DMatters November 2018 Issue
Art, Design and Brands: Crossover Strategies in the 21st Century
In a highly globalised world, many of us are using the same smartphone models, going to the same coffee chains and wearing sneakers of the same brands. But as consumers, we always prefer variety, individuality and fresh product or service experiences. For branding and marketing professionals, such a desire for originality presents an enormous challenge but also creates many opportunities. How do they design products or experiences that feel authentic, exclusive and extraordinary?
In the past, art was considered to be more exclusive and non-commercial, while design was more functional and mass-oriented. But gone are the days with such a huge distinction between them. Even the most conventional brands are launching exciting crossover projects with artists to inject new impetus for consumers. The confluence of art, design and brands enhances not just aesthetic but also business value. It doesn’t just want to attract target customers’ temporary attention, but lure them with a desirable brand attitude, lifestyle and philosophy – part of a journey to create a new culture, or sub-cultures.
Bicycle brand Cinelli & Columbus perfectly exemplifies how art can bring a brand to a whole new level. Back in the late 1970s, bicycle components manufacturer Cinelli was sold to A.L. Colombo Group. While bikes were mainly made of steel at that time, the material began to lose ground to aluminium and carbon fibre at the turn of the century. Instead of trying to crush the surge of new materials, the company’s president Antonio Colombo found a path to co-existence through his passion — art. He turned the wheels into canvases for artists like Keith Haring, and commissioned artworks and launched crossover projects with street brands such as Mash SF and Kaws. This fusion of art, style and professionalism successfully earned Cinelli & Columbus a leading position in the booming cycling scene and high-end artisan bike market.
Another example is the skincare brand Aesop from Melbourne. It espouses authenticity and carves out a niche in a saturated market. Their branding strategy is consistent with their skincare philosophy — celebrating and respecting individuality over conventional notions of beauty or brand-building. Such an aura of exclusivity is palpable in all of their 177 stores across 20 countries. “Each Aesop store has a distinct architectural design, providing a calm and inviting environment for customers to experience our products and receive genuine service,” says Suzanne Santos, Chief Customer Officer of Aesop. While each store is a unique collaboration with world-class or local architects, the shopping experience is unified. The stores are oases on bustling streets that draw pedestrians in. Loyal customers are enticed to visit every single store.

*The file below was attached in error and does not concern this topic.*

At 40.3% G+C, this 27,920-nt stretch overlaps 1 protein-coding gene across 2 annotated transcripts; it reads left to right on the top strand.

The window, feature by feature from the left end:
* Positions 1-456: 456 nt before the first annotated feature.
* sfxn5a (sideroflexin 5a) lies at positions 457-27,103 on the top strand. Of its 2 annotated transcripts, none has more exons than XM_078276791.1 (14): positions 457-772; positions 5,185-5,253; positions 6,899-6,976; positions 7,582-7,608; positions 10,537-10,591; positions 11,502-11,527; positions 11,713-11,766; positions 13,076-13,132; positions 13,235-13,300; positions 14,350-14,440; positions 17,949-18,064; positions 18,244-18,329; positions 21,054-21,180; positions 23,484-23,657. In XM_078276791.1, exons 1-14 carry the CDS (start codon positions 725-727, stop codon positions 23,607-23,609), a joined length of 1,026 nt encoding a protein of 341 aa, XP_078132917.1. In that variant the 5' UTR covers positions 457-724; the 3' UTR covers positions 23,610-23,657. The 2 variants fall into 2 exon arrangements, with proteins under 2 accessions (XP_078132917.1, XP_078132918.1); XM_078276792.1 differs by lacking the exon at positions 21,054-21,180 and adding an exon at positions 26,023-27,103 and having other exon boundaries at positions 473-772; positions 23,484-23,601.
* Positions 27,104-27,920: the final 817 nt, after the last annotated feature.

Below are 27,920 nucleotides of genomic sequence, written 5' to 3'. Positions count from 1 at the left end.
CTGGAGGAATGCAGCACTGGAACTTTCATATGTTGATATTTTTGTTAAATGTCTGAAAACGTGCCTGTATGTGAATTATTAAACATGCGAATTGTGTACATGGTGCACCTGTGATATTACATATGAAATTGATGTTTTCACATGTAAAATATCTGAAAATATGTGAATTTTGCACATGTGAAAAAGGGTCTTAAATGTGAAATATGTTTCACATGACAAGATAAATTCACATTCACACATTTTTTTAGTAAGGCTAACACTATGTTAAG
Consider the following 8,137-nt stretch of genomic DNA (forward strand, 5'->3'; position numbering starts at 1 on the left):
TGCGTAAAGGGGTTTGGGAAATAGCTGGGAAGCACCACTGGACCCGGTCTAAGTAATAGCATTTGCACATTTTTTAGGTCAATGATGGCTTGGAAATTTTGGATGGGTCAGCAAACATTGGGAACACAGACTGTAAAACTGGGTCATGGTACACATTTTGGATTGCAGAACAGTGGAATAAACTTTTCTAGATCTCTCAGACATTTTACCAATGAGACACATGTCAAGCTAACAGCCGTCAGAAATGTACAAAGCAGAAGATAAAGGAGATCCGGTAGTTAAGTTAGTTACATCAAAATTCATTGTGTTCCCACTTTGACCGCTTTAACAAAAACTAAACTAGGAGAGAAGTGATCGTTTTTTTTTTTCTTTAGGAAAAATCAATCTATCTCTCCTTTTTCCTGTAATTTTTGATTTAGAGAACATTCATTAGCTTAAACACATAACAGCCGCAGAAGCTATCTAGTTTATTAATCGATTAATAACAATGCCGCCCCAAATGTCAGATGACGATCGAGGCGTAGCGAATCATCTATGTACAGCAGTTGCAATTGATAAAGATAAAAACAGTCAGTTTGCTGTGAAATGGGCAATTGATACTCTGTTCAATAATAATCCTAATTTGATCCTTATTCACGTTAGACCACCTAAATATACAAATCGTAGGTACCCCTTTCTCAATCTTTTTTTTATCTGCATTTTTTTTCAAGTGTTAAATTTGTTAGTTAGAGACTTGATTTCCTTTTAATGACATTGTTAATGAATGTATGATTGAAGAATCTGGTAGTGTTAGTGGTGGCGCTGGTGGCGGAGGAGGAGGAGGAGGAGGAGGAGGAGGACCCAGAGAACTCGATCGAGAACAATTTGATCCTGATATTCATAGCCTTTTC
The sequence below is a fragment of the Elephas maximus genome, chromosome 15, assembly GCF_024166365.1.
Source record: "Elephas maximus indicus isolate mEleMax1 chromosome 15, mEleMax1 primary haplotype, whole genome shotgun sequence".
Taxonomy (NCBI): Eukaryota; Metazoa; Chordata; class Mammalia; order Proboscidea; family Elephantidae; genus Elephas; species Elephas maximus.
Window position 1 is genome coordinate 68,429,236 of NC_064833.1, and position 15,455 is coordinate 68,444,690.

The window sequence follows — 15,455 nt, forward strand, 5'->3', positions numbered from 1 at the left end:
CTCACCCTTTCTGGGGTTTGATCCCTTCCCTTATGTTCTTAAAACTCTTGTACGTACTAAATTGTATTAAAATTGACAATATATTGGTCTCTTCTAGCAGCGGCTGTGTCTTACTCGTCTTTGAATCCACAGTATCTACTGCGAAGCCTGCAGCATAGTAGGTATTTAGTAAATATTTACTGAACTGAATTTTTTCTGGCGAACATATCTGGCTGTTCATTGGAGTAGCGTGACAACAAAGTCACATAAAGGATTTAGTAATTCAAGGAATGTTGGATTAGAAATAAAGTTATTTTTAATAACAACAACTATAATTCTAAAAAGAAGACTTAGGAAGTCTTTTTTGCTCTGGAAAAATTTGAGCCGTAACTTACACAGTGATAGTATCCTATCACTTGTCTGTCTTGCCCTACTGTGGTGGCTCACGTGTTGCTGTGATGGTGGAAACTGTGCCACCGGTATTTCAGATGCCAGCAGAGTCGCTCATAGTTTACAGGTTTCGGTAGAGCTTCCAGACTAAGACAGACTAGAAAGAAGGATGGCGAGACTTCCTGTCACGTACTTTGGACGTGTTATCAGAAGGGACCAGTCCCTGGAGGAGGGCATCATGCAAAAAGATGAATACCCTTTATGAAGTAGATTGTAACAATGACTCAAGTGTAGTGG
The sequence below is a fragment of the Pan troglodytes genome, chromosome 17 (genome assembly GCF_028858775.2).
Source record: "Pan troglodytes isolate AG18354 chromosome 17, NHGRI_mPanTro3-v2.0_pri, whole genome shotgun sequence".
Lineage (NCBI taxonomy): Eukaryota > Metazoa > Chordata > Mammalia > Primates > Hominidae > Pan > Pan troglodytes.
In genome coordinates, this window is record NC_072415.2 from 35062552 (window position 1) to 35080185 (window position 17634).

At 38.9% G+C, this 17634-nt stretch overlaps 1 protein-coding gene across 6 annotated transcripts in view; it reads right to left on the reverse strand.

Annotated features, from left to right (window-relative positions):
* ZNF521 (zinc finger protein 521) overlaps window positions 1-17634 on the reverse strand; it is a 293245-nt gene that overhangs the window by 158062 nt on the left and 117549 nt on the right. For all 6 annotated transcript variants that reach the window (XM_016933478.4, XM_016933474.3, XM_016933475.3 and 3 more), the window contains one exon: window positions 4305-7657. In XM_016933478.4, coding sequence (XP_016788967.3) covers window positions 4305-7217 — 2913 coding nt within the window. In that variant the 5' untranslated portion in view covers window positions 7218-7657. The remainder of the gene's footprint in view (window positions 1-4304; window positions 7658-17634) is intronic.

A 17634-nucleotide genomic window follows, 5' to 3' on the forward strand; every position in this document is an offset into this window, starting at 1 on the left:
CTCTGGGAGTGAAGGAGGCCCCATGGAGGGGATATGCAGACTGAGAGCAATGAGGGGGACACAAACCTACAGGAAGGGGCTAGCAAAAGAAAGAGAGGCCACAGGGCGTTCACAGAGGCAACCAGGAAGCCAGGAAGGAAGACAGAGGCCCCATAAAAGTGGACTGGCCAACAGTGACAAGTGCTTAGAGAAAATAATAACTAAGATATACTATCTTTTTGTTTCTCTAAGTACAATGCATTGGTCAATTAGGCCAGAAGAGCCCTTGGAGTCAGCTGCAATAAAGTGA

KeepCup, also from Melbourne, demonstrates how doing good can become a trendy lifestyle. Co-founded by Abigail Forsyth and her brother in 2009, KeepCup is the first to offer barista-standard reusable cups. Abigail had been running coffee houses in Melbourne for a decade before she decided to take bold action against disposable cups by developing KeepCup. In the R&D process, they engaged design experts extensively. They finally created this stylish and high-quality alternative to disposable cups that can satisfy specialty coffee lovers in Melbourne and worldwide. KeepCup wins the hearts of consumers by enabling personalised cup design and keeping the manufacturing process local. Its brand philosophy also embraces social causes. In less than 10 years, 8 million KeepCups have already been sold, while billions of disposable cups have been saved.
In the 21st century, consistency is no longer the sole rule of thumb in branding. Consumers are looking for something individualistic and beyond their imagination. While the confluence of art and design provides a good starting point to reinvent brands, expanding the crossover spirit to more disciplines will bring limitless possibilities. Just look at how Hong Kong's own LT Duck made a comeback not just in our bathtubs but in food and beverage, theatres and shopping malls.
Antonio Colombo, Suzanne Santos and Abigail Forsyth will join us at the “Brand Asia Forum” in BODW 2018, along with the brand creatives, entrepreneurs and design thinkers from naked Group, BEYORG and Marriott International. Learn more about our programme and get your tickets now!
More about BODW 2018
Cinelli: The Art and Design of Bicycle
Aesop: The Taxonomy of Design
Abigail Forsyth is a Keeper
Click here to read the full issue of DMatters November 2018.